FBI deal over internet sex chat saves Disney executive from jail

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The Independent US

A former Disney computer executive who used internet chatrooms for lewd exchanges with underage girls until he was caught trying to solicit sex from a 13-year-old has been told by a federal judge he will not have to serve any prison time because of his exceptional contributions to FBI efforts to track sexual predators online.

A former Disney computer executive who used internet chatrooms for lewd exchanges with underage girls until he was caught trying to solicit sex from a 13-year-old has been told by a federal judge he will not have to serve any prison time because of his exceptional contributions to FBI efforts to track sexual predators online.

In a case that has come to symbolise the difficulty of distinguishing harmless fantasists from dangerous paedophiles on the internet, Patrick Naughton emerged from his year-long criminal prosecution with considerable dignity despite being convicted for the crime of crossing state lines with intent to have sex with a minor.

Since being arrested on Santa Monica pier last summer in a sting operation - the 13-year-old he had met online turned out to be an undercover agent - he has become friendly with his trackers from the Federal Bureau of Investigation and voluntarily developed five investigative software packages that could have cost the government millions of dollars on the open market.

"[The programs'] purpose is to protect children from internet paedophiles and it is the view of this court that they would be extremely helpful in doing so," Judge Edward Rafeedie said at the sentencing hearing on Wednesday.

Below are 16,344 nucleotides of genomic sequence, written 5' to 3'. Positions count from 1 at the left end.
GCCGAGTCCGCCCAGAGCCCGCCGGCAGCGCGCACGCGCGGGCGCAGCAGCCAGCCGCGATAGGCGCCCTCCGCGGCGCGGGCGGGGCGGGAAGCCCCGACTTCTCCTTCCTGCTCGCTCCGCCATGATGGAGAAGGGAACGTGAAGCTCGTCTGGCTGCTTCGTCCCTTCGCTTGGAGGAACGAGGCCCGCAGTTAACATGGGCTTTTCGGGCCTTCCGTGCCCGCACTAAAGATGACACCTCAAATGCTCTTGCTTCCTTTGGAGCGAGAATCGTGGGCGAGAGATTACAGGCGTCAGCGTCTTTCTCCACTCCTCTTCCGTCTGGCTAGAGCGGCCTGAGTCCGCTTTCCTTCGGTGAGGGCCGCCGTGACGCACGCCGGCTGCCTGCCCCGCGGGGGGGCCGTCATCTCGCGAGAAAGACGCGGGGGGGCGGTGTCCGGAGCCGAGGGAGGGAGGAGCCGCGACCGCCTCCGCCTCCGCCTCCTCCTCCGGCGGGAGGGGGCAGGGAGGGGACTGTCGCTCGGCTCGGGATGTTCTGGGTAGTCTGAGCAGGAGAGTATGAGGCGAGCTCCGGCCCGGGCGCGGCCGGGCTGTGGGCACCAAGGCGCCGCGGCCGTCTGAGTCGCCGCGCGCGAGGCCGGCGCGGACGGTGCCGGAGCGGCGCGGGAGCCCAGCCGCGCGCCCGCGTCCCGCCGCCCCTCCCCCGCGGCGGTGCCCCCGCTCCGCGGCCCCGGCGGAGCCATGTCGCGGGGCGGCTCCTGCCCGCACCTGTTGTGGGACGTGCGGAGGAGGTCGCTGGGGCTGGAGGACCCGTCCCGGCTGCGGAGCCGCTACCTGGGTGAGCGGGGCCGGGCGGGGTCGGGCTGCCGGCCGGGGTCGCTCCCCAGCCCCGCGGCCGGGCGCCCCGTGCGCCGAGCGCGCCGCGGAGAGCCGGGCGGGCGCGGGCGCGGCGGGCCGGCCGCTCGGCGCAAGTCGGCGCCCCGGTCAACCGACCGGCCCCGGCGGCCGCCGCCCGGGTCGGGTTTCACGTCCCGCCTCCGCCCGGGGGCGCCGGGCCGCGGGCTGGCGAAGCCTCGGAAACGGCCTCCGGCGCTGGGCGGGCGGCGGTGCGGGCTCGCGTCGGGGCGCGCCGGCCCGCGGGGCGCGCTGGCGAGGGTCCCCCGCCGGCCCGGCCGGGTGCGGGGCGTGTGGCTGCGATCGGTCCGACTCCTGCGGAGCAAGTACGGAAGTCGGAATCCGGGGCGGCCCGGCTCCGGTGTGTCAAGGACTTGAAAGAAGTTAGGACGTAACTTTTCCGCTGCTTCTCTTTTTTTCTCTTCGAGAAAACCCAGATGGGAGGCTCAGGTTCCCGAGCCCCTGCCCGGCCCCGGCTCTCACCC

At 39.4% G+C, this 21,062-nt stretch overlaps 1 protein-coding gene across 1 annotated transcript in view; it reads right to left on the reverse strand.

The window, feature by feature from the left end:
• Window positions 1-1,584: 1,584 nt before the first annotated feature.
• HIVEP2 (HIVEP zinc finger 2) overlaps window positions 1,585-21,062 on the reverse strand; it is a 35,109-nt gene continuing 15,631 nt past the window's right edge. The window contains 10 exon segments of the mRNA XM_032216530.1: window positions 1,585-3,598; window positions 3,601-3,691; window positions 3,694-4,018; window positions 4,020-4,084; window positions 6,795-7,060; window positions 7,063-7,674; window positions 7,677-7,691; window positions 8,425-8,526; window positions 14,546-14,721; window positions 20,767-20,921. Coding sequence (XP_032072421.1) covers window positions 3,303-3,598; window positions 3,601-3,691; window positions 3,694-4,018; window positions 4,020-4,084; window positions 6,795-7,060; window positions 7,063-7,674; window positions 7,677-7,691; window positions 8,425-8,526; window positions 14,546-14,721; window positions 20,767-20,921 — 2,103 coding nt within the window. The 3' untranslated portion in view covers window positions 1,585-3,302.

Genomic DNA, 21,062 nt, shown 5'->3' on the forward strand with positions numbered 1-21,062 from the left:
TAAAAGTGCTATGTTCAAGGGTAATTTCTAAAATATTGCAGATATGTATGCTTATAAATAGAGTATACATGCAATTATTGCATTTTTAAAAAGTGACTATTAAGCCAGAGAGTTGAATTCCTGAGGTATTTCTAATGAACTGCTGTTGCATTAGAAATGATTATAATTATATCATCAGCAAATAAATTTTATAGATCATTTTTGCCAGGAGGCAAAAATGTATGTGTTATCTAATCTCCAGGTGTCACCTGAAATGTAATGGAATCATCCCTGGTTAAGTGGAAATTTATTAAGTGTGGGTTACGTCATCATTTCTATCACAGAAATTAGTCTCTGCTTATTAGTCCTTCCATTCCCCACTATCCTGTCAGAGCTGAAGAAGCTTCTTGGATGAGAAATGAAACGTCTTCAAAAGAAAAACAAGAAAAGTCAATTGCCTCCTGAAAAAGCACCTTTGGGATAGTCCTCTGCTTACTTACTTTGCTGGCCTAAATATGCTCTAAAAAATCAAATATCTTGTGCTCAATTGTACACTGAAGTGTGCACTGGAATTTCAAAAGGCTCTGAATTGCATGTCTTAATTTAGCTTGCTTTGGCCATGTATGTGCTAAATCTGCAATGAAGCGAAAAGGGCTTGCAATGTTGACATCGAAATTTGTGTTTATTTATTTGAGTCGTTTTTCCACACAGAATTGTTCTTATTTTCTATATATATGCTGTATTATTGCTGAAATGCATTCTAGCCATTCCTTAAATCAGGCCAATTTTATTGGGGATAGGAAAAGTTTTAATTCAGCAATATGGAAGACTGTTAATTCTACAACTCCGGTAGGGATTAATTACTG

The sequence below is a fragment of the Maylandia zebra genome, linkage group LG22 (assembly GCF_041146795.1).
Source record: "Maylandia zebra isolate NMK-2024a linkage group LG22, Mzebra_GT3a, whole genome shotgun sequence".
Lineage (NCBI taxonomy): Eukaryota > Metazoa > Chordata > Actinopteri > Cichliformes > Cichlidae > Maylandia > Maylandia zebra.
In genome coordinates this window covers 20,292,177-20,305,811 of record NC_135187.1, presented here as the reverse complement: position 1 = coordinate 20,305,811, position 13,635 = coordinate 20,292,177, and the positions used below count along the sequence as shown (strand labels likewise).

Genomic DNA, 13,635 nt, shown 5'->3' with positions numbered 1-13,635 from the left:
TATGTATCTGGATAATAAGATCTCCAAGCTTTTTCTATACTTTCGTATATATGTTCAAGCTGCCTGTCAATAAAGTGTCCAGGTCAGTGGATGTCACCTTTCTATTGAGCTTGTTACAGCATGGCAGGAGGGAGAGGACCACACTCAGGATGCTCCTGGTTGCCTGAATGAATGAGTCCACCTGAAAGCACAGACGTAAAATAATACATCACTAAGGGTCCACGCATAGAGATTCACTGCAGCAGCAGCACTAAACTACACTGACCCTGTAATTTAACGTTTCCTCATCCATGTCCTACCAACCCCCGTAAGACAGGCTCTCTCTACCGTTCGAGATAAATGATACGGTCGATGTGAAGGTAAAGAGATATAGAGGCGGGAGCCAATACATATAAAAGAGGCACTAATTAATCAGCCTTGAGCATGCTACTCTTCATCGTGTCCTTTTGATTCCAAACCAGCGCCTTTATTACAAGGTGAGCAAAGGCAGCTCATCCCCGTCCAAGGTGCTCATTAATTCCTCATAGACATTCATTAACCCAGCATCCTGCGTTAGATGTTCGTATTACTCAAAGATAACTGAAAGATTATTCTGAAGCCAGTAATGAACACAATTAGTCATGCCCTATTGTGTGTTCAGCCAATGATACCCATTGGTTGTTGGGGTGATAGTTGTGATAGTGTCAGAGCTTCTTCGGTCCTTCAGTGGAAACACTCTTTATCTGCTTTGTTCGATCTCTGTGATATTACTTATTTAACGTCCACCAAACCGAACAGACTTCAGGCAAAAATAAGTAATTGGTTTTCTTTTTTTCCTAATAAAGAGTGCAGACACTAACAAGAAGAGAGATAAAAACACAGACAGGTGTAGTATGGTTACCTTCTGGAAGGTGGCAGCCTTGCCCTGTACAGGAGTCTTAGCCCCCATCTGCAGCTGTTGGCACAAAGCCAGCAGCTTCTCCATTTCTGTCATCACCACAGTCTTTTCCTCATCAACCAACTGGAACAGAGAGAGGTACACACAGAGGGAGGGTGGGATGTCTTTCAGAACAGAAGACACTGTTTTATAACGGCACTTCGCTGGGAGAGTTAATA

Showing obvious respect for Naughton, the judge not only waived prison time - which could have been as much as 15 years under federal law - but also said the defendant would be under no obligation to help the FBI further during his five-year probation period.

The outcome has been far from obvious since Naughton, using the online pseudonym "hotseattle", first encountered FBI Special Agent Bruce Applin in a chatroom called dad&daughtersex.

A computer whizzkid who helped develop Sun Microsystems' Java script, Naughton was a rising star at Disney's Go network who visited child porn sites as secret relief from the stresses of his job.

He argued in court that his online conversations were about exercising sexual fantasies, not corrupting minors. He did not realistically think he was talking to children (or FBI agents, for that matter). When he arranged the meeting at Santa Monica pier last September, during a business trip to the Los Angeles area from his home base in Seattle, he said he was merely pursuing a thrill, not imagining he would really have sex with a 13-year-old.

His arguments carried considerable weight in court, and the jury deadlocked on whether he was guilty. He was, however, prosecuted on a second charge of possessing illegal pornographic images on his computer - images he insisted he had been sent automatically, not at his request, by the webmasters whose sites he frequented.

In a complex plea bargain, the possession charges were dropped in exchange for a guilty plea on the felony charge of soliciting sex. He began cooperating with the FBI voluntarily and was told his help might well be judged favourably in the sentencing phase.

The case has been devastating for Naughton. He has lost his marriage, his job and 95 per cent of his potential wealth because Disney revoked all his stock options.

And he is not walking away scot-free: he will be electronically tagged for the next nine months and confined to the surroundings around his home. He will be fined more than $20,000 (£12,500) and obliged to register as a convicted sex offender wherever he chooses to live. He is also banned from entering sex chatrooms and from talking to anybody under the age of 18 unless another adult is present.

The details of his software contributions to the FBI are due to be partially released by the court except where their publication could compromise the efficiency of future investigations. Speaking outside the Los Angeles federal courthouse, Naughton said he had used his experiences to distinguish between fantasists and criminals. Using his programs, he said, "they'll catch more people breaking the law. I don't think anyone who is remotely innocent will be swept up in this''.

He said he was looking for another internet-related job. "There are tons of opportunities out there," he told reporters.

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